How Boeing Made The 737 MAX Safe To Fly Again

Atul Chandra
06 Sep 2021
11:32 AM
3 Min Read

Boeing has redesigned the MCAS system, which compensated for the aerodynamic effects of the 737 MAX’s larger and more forward-located engines by providing signals that moved the aircraft’s horizontal stabiliser.

Boeing 737 MAX

More than 340 Boeing 737 MAX single-jetliners are now flying with airlines worldwide, and the aircraft is expected to resume commercial services with SpiceJet later this month. The company has brought to bear its considerable engineering might and financial resources, to repair the damage to its reputation caused by the worldwide grounding of the 737 MAX fleet since 2019. In the ensuing 20 months, till recertification was obtained from the US Federal Aviation Administration (FAA) in November 2020, Boeing made strenuous efforts and was subjected to relentless scrutiny from aviation regulators worldwide to ensure a safe return to commercial aviation service for the 737 MAX. 

Airlines need to implement all required changes as specified by their national aviation regulators (DGCA in India) on airplanes already in their fleets and complete all activation tasks before the resumption of commercial operations. Boeing also has a sizeable number of undelivered 737 MAX aircraft, and each of these airplanes will go through a comprehensive protocol for delivery before delivery. This includes flight-critical ground testing, test flights by the customer and Boeing and detailed customer inspection. The FAA will also conduct in-person, individual reviews of each new airplane before issuing its airworthiness certificate.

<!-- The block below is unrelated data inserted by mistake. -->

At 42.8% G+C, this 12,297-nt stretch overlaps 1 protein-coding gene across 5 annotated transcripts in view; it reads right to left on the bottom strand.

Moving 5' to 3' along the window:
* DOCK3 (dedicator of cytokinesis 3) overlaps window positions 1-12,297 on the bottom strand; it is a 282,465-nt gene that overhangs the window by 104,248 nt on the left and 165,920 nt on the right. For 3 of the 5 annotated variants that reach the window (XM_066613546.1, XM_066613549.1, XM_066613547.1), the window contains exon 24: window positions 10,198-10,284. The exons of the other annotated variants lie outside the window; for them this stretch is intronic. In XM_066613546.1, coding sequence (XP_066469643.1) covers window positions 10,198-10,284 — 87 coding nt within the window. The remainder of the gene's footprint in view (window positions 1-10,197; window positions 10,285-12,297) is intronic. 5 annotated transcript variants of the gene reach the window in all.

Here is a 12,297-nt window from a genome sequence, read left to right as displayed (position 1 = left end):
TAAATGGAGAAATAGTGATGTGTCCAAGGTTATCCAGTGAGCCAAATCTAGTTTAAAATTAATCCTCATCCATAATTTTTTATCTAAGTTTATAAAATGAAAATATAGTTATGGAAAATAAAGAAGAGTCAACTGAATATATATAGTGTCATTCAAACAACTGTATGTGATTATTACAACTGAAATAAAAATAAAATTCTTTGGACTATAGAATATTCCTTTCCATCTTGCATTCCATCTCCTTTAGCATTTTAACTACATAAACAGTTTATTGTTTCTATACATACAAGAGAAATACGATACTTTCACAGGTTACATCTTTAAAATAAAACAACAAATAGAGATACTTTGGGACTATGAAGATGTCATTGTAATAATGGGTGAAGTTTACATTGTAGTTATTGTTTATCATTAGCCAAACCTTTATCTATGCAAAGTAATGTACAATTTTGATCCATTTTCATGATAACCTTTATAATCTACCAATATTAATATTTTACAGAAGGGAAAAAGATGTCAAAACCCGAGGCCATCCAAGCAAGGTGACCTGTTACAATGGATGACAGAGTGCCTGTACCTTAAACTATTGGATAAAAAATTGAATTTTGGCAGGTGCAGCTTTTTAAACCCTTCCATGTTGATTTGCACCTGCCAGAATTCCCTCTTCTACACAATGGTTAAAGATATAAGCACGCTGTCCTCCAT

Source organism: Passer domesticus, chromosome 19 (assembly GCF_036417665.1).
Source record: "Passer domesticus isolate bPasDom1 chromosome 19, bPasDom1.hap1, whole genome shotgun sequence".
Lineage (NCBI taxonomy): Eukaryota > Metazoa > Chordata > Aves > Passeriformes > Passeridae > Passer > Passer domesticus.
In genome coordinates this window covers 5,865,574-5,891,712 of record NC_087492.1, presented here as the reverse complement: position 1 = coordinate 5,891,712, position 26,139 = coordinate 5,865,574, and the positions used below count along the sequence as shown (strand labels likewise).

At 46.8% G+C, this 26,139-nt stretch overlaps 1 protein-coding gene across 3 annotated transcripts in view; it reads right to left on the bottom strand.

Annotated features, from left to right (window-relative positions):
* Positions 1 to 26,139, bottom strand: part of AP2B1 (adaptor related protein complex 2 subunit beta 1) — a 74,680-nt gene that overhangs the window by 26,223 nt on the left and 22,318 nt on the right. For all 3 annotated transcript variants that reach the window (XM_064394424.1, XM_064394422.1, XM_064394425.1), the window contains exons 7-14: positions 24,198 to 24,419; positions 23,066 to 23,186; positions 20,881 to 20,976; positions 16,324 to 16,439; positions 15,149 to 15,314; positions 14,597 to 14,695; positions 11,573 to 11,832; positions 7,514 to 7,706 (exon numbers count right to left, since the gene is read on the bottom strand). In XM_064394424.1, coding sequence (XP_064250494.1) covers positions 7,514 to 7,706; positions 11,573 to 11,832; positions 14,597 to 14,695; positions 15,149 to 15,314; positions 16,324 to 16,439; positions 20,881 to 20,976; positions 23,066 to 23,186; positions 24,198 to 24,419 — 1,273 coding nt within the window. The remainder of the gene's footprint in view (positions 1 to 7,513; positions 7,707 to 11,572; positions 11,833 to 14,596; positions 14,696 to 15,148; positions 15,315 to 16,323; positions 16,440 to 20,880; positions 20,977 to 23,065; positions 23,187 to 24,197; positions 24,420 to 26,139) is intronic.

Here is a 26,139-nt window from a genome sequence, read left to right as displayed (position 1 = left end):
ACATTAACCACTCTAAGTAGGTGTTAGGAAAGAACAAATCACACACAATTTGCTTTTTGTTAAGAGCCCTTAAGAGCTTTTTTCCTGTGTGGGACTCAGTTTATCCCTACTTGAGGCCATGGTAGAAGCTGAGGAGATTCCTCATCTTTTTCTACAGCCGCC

Before resuming B737 MAX commercial services, airline operators will also need to obtain regulatory approval for their training programmes, and their pilots must have completed all the required training. In January, Boeing recommended to airline operators that they undertake 737 MAX simulator training in addition to computer-based training for all MAX pilots before the aircraft’s return to service. 

Boeing 737 MAX

Efficient replacement

The 737 MAX belongs to Boeing’s newest family of single-aisle jetliners and first entered service in 2017. They were designed to replace Boeing’s highly successful 737 New Generation (737 NG) Family, which entered service in 1997. 

The new 737 MAX featured numerous design changes making it the most technically advanced 737 ever produced by Boeing, with a more efficient structural design, new generation engines delivering double-digit improvements in fuel efficiency and reduced overall aircraft maintenance in addition to modern and spacious cabin interiors. This made it an attractive proposition for existing 737 operators. The upgraded cockpit on the B737 MAX with its new flight deck with advanced avionics and a best-in-class weather radar system also made it popular with pilots, who also appreciated the similarity of its flying and handling characteristics with the 737 NG. Boeing’s key selling point on the 737 MAX, in addition to its improved efficiency and passenger comfort, was that airline customers would require only minimal additional training for their pilots to operate the type. This was an attractive proposition for its airline customers, who would save on training costs. The B737 MAX on entry into service delivered on its promise of improved efficiency, increased passenger comfort and reduced maintenance costs.